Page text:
Tuesday, March 18, 2014

Movie of the Week: St. Louis Blues (Review)




St. Louis Blues (starring Bessie Smith) was the featured movie for the week of Feb. 17-24.




In this all-black cast short, legendary blues singer Bessie Smith finds her gambler lover Jimmy (played by Jimmy Mordecai) messin' with a pretty, younger woman (Isabel Washington); he leaves and she sings the blues, with chorus (Hall Johnson Choir) and dancers. [IMDb]

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I have a whole lot of positive things to say about this short film. I really did love it. I found it heartbreaking, soul-stirring, inspiring, and powerful.


From NPR

There was nothing particularly special about the direction or the cinematography (that stood out, anyway), but it really didn't any special camerawork--not even set/costume design. The entire look of the film was pretty simple and simplicity is all it needed. 


Acting/Performances

The first performer who stood out to me was Isabel Washington as "Jimmy's girlfriend". Ms. Washington wasn't in the film for long, but those few moments immediately made me wish for more acting roles from her. 

"Jimmy" and his "girlfriend" (Jimmy Mordecai & Isabel Washington)

Now, either Jimmy Mordecai was an extremely good actor (and deserving of more acting credits to his name, but you know how that goes) or he was a bit too familiar with the role of "Jimmy the Pimp". I won't assume the latter, however. Mr. Mordecai didn't give the most memorable performance, but nonetheless, it was still memorable. 

After a tussle with "the girlfriend", Bessie confronts Jimmy


Now, onto the performers and performances that really moved me emotionally, mentally, and physically (there's a big grin on my face as I type this)...


From the little bit of footage that we have of Bessie Smith--this film--I will say that the "Empress of the Blues" wasn't the best screen actress. HOWEVER, the woman could interpret and perform a song like no other! Her performance of W.C. Handy's "St. Louis Blues" with the Hall Johnson Choir nearly moved me to tears. I was mesmerized. I felt Bessie's pain.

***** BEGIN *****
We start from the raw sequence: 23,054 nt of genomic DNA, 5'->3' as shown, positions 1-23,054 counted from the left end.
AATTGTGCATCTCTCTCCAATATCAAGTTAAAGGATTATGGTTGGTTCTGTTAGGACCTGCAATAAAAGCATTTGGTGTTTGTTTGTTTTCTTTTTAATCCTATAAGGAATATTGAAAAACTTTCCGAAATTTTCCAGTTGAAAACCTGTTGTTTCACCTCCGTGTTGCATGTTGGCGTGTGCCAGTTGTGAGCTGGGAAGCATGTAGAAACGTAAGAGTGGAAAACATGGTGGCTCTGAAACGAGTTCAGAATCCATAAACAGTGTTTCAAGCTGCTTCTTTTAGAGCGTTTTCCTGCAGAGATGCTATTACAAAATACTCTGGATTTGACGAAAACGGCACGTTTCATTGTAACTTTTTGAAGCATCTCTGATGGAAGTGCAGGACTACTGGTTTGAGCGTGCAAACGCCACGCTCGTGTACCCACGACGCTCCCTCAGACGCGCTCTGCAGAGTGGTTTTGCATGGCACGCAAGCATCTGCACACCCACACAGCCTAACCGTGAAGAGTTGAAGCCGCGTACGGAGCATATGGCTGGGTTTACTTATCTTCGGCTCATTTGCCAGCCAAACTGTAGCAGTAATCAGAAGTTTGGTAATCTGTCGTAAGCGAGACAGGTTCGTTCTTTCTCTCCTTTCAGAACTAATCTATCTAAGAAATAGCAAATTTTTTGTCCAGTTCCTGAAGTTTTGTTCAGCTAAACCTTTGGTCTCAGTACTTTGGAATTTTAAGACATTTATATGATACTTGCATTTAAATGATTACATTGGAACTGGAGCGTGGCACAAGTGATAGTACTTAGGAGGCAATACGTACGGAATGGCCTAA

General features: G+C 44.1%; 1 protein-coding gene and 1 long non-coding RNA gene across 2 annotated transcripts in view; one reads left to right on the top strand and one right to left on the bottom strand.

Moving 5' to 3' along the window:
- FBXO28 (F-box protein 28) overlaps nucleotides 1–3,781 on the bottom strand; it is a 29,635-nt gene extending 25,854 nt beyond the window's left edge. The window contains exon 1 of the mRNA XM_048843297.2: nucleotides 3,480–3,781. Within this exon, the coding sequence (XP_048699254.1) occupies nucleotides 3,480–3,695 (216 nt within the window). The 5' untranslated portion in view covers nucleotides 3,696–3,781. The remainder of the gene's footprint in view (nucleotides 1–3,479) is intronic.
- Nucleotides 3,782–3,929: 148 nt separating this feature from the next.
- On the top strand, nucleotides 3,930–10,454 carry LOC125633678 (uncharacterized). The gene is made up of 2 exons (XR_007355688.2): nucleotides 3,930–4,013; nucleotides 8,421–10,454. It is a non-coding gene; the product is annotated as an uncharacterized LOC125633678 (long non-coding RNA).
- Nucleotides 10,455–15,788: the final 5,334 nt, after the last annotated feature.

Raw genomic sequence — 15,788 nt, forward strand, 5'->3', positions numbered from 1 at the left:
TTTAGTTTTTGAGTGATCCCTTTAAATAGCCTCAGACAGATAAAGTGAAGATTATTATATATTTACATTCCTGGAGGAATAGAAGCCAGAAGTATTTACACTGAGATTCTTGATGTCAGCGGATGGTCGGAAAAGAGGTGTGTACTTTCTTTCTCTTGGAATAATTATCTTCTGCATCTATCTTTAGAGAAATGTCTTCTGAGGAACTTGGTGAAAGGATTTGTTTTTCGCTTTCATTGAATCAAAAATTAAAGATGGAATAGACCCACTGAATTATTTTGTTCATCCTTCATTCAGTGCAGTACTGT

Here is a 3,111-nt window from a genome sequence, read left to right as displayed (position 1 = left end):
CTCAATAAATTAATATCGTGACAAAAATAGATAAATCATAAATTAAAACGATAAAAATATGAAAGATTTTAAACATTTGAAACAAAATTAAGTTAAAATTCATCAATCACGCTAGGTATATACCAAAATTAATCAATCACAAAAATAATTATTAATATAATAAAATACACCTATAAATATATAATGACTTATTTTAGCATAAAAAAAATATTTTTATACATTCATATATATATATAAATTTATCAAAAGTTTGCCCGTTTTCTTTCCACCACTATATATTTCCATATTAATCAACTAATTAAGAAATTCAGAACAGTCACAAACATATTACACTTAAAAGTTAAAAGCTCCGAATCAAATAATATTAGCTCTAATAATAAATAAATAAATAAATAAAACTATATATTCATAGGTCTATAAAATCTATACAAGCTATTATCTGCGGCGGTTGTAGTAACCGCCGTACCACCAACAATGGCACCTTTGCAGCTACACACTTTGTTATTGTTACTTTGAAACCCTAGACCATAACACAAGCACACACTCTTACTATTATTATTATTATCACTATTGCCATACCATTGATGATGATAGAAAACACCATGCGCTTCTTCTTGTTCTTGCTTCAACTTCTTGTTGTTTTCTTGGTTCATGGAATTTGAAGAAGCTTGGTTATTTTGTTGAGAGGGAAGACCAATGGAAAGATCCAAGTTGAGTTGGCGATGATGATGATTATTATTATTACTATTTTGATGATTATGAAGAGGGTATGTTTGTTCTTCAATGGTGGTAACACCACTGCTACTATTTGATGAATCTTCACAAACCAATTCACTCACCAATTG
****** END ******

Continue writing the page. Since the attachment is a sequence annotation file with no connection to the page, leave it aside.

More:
Ms. Smith and the Hall Johnson Choir complemented each other beautifully. The choir gave their all and sang as powerfully and passionately as Bessie Smith, yet, they didn't overpower her, and the exact same thing could be said about her as well. If perfection could be heard, Bessie Smith and the Hall Johnson Choir singing "St. Louis Blues" is what it would sound like. 





Overall Thoughts

Whether they were great actors, great singers, great musicians, or great dancers--St. Louis Blues (1929) was running over with talent. Like I said before, I have very few negative things to say about this film and I highly recommend that you check it out. Immediately.




(The film is also available in parts on Youtube - PART I - this video (and its second part) is the source for the GIF images created above)


Also, please check out my Reflection on St. Louis Blues.







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